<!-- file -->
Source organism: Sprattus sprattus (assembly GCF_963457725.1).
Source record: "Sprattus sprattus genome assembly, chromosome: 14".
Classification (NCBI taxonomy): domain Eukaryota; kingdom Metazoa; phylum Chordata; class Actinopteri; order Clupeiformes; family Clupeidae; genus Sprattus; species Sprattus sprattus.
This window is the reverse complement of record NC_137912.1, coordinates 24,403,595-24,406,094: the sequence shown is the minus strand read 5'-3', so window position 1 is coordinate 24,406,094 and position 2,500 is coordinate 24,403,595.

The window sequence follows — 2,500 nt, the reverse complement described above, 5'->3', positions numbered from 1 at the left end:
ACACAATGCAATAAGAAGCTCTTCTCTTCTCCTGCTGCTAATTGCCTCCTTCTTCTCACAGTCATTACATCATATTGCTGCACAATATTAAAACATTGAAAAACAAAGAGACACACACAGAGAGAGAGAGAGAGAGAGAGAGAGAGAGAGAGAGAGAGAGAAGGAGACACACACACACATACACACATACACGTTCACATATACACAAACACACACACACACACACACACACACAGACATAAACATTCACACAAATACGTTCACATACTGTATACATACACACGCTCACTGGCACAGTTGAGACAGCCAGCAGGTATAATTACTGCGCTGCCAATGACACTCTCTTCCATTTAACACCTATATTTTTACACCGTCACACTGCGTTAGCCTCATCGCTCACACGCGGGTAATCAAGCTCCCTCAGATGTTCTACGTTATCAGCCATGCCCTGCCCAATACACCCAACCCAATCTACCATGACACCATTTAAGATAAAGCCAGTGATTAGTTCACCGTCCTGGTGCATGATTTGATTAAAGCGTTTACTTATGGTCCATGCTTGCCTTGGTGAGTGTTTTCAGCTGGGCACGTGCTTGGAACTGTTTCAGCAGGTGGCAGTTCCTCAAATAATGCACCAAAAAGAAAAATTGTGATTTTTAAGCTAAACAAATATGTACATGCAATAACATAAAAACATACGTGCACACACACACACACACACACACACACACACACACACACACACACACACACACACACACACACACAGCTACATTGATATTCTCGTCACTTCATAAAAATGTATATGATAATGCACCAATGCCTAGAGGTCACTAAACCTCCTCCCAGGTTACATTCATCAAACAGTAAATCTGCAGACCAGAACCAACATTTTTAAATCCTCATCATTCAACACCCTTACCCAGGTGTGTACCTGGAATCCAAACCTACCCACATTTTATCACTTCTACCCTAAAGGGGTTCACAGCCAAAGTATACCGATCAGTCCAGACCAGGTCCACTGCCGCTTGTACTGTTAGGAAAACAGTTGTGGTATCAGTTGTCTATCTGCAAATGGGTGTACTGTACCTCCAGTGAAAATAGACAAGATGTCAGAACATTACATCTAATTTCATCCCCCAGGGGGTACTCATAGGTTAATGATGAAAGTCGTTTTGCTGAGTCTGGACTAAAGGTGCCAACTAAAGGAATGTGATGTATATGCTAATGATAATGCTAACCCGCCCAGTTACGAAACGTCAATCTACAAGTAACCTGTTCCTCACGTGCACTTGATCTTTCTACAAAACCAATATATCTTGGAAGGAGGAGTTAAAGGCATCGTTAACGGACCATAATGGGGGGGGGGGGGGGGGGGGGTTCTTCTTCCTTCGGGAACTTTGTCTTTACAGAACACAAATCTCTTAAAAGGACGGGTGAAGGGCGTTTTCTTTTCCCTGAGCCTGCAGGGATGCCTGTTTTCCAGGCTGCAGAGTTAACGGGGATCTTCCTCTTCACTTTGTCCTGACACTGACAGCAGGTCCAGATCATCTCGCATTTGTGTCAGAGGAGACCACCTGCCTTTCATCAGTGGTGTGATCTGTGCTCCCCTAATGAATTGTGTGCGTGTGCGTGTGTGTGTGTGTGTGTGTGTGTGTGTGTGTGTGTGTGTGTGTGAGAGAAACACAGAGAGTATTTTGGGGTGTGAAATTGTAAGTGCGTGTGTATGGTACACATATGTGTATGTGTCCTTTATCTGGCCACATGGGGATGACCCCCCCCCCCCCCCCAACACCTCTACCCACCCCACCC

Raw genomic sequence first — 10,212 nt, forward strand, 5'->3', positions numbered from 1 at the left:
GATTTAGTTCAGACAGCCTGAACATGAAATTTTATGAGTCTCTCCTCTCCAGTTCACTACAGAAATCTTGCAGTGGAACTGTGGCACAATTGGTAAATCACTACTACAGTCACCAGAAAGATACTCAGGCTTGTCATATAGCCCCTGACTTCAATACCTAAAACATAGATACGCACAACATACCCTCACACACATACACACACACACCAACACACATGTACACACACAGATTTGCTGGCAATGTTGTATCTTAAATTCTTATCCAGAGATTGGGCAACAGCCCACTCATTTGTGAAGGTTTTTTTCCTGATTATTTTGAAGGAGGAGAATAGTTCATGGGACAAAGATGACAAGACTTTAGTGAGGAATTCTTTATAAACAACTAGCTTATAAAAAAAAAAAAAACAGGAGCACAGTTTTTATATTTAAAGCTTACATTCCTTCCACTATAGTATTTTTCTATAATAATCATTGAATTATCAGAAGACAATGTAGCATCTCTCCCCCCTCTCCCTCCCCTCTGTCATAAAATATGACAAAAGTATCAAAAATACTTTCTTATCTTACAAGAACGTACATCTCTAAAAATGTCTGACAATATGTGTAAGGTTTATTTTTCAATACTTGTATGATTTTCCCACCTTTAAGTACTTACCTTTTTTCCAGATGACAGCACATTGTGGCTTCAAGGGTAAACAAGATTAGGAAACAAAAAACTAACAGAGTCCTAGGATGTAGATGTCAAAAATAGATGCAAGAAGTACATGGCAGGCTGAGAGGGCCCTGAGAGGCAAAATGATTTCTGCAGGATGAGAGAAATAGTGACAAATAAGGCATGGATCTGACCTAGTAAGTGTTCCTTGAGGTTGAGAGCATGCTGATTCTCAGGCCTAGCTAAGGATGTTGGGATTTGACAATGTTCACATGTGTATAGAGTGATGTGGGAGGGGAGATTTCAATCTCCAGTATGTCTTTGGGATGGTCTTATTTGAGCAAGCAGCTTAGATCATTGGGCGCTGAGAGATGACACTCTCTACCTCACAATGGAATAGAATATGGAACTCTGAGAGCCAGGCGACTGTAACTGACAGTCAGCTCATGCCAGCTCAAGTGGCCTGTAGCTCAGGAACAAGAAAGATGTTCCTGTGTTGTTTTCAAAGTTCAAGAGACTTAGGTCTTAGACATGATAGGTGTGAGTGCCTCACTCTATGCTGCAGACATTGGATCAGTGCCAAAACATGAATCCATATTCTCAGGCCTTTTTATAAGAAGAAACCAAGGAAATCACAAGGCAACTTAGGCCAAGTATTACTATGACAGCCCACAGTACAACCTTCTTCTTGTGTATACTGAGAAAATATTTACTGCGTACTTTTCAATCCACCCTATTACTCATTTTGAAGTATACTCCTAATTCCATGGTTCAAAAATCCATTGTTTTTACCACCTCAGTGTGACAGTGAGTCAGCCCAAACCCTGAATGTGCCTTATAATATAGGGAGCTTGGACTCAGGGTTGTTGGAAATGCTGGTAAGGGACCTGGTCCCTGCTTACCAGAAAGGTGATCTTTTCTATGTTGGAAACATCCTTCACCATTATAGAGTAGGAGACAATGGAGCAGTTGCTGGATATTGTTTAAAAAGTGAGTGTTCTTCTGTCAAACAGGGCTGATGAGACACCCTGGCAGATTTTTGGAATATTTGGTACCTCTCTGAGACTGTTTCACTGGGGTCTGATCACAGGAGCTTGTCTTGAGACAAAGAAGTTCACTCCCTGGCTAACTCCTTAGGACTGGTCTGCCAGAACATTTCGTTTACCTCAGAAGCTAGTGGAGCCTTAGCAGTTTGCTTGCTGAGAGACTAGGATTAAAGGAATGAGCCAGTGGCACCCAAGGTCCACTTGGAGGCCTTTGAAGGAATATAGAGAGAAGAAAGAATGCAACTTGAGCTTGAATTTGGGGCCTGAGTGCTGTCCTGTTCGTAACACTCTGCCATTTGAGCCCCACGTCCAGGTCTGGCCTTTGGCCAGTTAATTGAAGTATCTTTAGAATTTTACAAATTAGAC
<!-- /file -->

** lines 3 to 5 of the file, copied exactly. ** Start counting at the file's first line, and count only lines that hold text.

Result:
Classification (NCBI taxonomy): domain Eukaryota; kingdom Metazoa; phylum Chordata; class Actinopteri; order Clupeiformes; family Clupeidae; genus Sprattus; species Sprattus sprattus.
This window is the reverse complement of record NC_137912.1, coordinates 24,403,595-24,406,094: the sequence shown is the minus strand read 5'-3', so window position 1 is coordinate 24,406,094 and position 2,500 is coordinate 24,403,595.

The window sequence follows — 2,500 nt, the reverse complement described above, 5'->3', positions numbered from 1 at the left end: